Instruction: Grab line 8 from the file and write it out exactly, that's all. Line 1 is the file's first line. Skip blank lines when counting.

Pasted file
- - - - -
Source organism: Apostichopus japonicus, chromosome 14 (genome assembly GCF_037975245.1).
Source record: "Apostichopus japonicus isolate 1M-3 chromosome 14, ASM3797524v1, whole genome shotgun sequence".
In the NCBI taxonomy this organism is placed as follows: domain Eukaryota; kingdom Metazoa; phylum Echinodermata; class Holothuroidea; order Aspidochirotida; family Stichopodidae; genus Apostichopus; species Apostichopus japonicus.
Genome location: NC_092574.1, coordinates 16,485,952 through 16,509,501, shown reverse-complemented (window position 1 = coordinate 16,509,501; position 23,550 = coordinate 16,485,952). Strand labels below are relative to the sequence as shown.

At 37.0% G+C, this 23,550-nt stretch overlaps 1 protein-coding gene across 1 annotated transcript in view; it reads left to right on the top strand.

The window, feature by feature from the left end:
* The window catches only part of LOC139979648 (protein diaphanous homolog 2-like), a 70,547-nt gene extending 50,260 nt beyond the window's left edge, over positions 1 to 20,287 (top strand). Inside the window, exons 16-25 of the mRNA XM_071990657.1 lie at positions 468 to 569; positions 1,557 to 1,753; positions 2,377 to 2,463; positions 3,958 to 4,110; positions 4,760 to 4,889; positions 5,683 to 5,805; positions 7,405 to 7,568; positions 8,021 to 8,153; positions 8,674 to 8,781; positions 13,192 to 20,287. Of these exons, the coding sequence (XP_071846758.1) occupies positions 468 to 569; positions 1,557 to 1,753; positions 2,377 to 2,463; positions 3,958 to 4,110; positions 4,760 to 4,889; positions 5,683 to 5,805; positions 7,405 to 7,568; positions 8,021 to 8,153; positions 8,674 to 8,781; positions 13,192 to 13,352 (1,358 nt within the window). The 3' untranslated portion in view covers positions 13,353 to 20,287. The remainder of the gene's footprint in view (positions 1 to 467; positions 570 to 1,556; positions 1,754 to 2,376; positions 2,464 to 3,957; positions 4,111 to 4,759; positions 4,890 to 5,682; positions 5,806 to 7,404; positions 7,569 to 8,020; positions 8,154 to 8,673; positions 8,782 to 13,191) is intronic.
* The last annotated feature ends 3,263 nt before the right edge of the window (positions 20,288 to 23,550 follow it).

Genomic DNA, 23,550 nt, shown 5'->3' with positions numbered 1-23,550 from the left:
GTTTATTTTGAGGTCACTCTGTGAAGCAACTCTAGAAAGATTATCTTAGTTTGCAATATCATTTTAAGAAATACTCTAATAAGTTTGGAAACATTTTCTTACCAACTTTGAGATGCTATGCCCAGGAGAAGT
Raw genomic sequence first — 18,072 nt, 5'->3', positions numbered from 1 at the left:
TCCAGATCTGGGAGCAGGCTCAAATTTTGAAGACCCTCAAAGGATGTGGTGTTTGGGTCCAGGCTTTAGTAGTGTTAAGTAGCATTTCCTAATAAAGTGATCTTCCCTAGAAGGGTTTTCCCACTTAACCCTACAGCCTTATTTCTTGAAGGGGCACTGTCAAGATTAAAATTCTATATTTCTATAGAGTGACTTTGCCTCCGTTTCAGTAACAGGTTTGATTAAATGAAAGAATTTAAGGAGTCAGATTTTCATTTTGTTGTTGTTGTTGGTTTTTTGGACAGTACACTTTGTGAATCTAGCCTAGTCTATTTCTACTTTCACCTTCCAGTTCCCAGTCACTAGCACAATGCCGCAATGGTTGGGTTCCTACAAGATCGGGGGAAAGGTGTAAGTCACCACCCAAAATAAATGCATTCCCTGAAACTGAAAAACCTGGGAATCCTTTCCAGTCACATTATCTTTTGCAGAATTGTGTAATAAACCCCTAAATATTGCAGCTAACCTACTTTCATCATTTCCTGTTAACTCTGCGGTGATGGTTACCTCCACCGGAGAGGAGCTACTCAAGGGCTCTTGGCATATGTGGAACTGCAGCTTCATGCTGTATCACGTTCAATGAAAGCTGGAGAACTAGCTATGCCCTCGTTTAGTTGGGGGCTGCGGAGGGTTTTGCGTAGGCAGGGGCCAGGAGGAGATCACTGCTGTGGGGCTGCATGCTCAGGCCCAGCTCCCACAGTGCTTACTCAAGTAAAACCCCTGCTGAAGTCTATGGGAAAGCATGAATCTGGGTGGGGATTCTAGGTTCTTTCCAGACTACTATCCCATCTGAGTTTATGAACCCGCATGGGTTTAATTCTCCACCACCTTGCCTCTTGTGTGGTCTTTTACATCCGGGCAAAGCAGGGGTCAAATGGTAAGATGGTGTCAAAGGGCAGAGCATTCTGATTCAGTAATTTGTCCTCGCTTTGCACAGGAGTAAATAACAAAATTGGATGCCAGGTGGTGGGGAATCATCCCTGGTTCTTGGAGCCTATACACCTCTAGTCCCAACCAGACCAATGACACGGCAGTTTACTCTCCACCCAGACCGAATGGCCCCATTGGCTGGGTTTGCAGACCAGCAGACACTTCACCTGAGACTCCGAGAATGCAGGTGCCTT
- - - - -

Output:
* The last annotated feature ends 3,263 nt before the right edge of the window (positions 20,288 to 23,550 follow it).